Reflection for the 3rd Sunday in Ordinary Time 2015

25 January 2015 - By


Following the call to

The word of the LORD came to Jonah, saying: “Set out for the great city of Nineveh, and announce to it the message that I will tell you.” So Jonah made ready and went to Nineveh, according to the LORD’S bidding.

The call to discipleship is not a one-time event. If it were, most of us would likely miss it the first few times. Thankfully our God is constant in His call and He understands our stubbornness, the fact that we need to be reminded and called over and over.

Jonah is one example of God’s persistence. Jonah was a prophet of Israel, and for the most part he got to deliver happy messages. Then God’s call came: “Arise, go to Nin’eveh, that great city, and cry against it; for their wickedness has come up before me.”

This was a tough call. Jonah wouldn’t be delivering a happy message to his people, but would have to go to a foreign city, among non-believers, to deliver a very hard message. As we know: Jonah rose to flee to Tarshish from the presence of the LORD. He went down to Joppa and found a ship going to Tarshish; so he paid the fare, and went on board, to go with them to Tarshish, away from the presence of the LORD.

Jonah literally went in the opposite direction.

Last week we heard John telling His disciples, “Behold, the Lamb of God.” So, The two disciples heard what he said and followed Jesus.

Today those same disciples are back to fishing. What happened in between? Perhaps they were scared by John’s arrest. Their prior discipleship ended in their leader going to a horrible prison. We could speculate as to the reasons that they went back to fishing, to being non-disciples. But, here comes Jesus, calling again saying: “Come after me, and I will make you fishers of men.”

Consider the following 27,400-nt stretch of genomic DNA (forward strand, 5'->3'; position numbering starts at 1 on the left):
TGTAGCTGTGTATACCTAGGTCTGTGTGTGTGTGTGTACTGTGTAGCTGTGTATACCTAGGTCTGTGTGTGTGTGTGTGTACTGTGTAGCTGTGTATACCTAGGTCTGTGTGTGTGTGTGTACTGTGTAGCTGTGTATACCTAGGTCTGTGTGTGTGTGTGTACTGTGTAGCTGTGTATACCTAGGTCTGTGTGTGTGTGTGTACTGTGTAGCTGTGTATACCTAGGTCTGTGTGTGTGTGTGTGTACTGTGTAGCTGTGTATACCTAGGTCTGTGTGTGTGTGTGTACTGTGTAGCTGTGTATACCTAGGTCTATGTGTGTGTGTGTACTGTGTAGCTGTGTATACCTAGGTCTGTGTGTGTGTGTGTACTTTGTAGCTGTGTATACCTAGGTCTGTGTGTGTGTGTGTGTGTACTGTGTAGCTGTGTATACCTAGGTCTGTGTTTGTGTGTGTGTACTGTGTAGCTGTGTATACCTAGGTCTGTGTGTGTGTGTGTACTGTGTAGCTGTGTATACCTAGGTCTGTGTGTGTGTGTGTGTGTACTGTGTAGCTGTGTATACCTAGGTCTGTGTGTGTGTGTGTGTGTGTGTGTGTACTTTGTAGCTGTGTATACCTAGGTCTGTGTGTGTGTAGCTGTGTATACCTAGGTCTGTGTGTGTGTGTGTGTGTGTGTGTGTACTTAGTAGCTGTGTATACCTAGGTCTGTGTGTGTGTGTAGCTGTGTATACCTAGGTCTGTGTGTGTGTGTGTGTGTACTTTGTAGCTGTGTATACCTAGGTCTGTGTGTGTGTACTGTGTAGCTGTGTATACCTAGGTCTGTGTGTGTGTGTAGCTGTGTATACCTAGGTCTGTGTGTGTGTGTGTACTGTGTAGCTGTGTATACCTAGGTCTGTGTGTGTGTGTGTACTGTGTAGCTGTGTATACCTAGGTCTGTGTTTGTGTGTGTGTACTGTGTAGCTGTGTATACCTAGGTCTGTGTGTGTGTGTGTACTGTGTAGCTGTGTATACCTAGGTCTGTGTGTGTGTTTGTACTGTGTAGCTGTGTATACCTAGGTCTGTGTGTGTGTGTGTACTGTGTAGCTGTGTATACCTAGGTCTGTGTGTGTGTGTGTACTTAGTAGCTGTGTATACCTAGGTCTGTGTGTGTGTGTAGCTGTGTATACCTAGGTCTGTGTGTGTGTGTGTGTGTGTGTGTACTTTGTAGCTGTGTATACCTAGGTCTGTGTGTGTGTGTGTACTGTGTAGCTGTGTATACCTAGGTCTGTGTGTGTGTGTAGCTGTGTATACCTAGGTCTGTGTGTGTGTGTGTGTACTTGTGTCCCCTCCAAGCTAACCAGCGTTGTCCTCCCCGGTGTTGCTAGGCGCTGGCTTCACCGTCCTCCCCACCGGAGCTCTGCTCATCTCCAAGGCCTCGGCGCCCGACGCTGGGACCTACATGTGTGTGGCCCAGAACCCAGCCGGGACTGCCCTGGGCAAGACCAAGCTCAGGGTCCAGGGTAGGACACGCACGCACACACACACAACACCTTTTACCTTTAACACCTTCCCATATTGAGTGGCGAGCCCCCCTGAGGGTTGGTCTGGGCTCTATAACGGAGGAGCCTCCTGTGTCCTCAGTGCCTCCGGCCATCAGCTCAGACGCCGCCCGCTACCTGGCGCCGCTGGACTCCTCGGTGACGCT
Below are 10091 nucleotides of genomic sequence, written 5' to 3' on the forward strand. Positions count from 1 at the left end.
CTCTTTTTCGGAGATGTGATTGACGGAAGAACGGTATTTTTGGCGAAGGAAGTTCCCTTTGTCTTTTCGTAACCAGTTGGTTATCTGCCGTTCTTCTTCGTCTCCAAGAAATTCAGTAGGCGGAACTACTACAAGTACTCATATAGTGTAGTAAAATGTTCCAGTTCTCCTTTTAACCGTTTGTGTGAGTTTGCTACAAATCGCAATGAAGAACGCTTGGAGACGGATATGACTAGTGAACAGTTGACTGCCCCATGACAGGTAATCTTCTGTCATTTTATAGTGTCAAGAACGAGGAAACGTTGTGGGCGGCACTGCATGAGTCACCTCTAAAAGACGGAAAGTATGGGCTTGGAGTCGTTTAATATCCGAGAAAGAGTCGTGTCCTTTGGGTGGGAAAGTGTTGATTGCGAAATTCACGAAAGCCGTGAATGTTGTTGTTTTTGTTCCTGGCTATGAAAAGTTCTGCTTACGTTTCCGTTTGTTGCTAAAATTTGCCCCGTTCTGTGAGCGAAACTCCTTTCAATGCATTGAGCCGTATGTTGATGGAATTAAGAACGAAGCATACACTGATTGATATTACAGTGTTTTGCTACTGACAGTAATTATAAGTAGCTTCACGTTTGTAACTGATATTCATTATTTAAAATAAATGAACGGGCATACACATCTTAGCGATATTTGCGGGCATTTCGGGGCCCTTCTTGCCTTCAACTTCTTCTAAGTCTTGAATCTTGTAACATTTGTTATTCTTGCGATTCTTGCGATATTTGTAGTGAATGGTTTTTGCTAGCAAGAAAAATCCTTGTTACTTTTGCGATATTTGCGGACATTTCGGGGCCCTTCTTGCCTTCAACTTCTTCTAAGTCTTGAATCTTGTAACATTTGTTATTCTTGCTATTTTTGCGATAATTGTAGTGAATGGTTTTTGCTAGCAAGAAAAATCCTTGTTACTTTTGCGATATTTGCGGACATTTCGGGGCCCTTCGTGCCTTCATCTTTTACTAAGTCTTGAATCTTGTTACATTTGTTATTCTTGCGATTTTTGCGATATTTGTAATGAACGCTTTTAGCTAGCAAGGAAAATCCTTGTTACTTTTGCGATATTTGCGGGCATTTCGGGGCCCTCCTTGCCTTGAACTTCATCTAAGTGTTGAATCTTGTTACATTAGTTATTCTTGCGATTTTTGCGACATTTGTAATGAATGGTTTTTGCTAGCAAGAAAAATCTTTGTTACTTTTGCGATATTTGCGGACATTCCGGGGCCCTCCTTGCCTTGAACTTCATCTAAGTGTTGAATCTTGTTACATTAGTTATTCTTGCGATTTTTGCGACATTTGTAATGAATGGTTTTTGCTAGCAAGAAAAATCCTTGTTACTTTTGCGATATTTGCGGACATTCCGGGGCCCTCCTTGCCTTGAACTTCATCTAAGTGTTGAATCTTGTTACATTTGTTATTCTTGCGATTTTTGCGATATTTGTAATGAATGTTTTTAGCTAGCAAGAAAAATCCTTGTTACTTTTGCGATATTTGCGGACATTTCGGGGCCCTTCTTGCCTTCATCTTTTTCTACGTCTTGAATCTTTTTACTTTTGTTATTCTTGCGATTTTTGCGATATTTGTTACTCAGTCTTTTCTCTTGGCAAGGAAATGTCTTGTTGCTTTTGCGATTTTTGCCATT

Jesus didn’t give up on them. He called again and they abandoned their nets and followed him.

There will be times in our life where faithfulness, where our discipleship wanes. There are times when we will go back to our old nets, our former ways. When we do Jesus will come again and say once again: “Come after me, and I will make you fishers of men.”

It is up to us to hear and follow. Will we again leave our nets, our old ways and follow Him? Will we announce His message (even if its uncomfortable and against what the world tells us is ‘right’)?

When we are called, let us leave fear behind and get busy as true disciples. Jesus calls us for a reason. Like Jonah, we can make a real difference by helping people to repent and believe. Like Jesus’ first disciples, we can make His name known everywhere we go.

Reflection for the 2nd Sunday in Ordinary Time 2015

17 January 2015 - By


Do they hear
His voice?